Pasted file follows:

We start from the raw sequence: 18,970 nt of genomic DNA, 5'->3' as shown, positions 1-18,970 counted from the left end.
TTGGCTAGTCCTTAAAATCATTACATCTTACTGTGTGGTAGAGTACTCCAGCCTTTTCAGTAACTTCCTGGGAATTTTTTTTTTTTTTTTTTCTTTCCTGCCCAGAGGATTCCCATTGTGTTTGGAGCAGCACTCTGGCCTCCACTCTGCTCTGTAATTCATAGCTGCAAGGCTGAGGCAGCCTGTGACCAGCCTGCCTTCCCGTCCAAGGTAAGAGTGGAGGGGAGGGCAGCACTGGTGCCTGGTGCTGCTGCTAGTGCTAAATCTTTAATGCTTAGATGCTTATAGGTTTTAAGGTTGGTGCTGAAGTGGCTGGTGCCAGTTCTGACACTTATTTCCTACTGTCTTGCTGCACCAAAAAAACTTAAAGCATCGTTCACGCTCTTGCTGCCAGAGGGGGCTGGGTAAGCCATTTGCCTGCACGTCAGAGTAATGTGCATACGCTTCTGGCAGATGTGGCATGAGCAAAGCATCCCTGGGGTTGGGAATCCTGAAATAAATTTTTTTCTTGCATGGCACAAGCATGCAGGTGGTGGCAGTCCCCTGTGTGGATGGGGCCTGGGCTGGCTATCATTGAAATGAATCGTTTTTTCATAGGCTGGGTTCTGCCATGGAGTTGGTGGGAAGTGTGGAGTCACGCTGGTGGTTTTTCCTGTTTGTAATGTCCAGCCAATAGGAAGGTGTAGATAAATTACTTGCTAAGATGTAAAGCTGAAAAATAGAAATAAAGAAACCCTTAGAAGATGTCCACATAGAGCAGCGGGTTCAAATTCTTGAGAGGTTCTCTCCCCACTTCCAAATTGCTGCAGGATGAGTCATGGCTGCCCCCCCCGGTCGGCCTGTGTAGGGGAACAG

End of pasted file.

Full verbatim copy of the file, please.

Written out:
We start from the raw sequence: 18,970 nt of genomic DNA, 5'->3' as shown, positions 1-18,970 counted from the left end.
TTGGCTAGTCCTTAAAATCATTACATCTTACTGTGTGGTAGAGTACTCCAGCCTTTTCAGTAACTTCCTGGGAATTTTTTTTTTTTTTTTTTCTTTCCTGCCCAGAGGATTCCCATTGTGTTTGGAGCAGCACTCTGGCCTCCACTCTGCTCTGTAATTCATAGCTGCAAGGCTGAGGCAGCCTGTGACCAGCCTGCCTTCCCGTCCAAGGTAAGAGTGGAGGGGAGGGCAGCACTGGTGCCTGGTGCTGCTGCTAGTGCTAAATCTTTAATGCTTAGATGCTTATAGGTTTTAAGGTTGGTGCTGAAGTGGCTGGTGCCAGTTCTGACACTTATTTCCTACTGTCTTGCTGCACCAAAAAAACTTAAAGCATCGTTCACGCTCTTGCTGCCAGAGGGGGCTGGGTAAGCCATTTGCCTGCACGTCAGAGTAATGTGCATACGCTTCTGGCAGATGTGGCATGAGCAAAGCATCCCTGGGGTTGGGAATCCTGAAATAAATTTTTTTCTTGCATGGCACAAGCATGCAGGTGGTGGCAGTCCCCTGTGTGGATGGGGCCTGGGCTGGCTATCATTGAAATGAATCGTTTTTTCATAGGCTGGGTTCTGCCATGGAGTTGGTGGGAAGTGTGGAGTCACGCTGGTGGTTTTTCCTGTTTGTAATGTCCAGCCAATAGGAAGGTGTAGATAAATTACTTGCTAAGATGTAAAGCTGAAAAATAGAAATAAAGAAACCCTTAGAAGATGTCCACATAGAGCAGCGGGTTCAAATTCTTGAGAGGTTCTCTCCCCACTTCCAAATTGCTGCAGGATGAGTCATGGCTGCCCCCCCCGGTCGGCCTGTGTAGGGGAACAG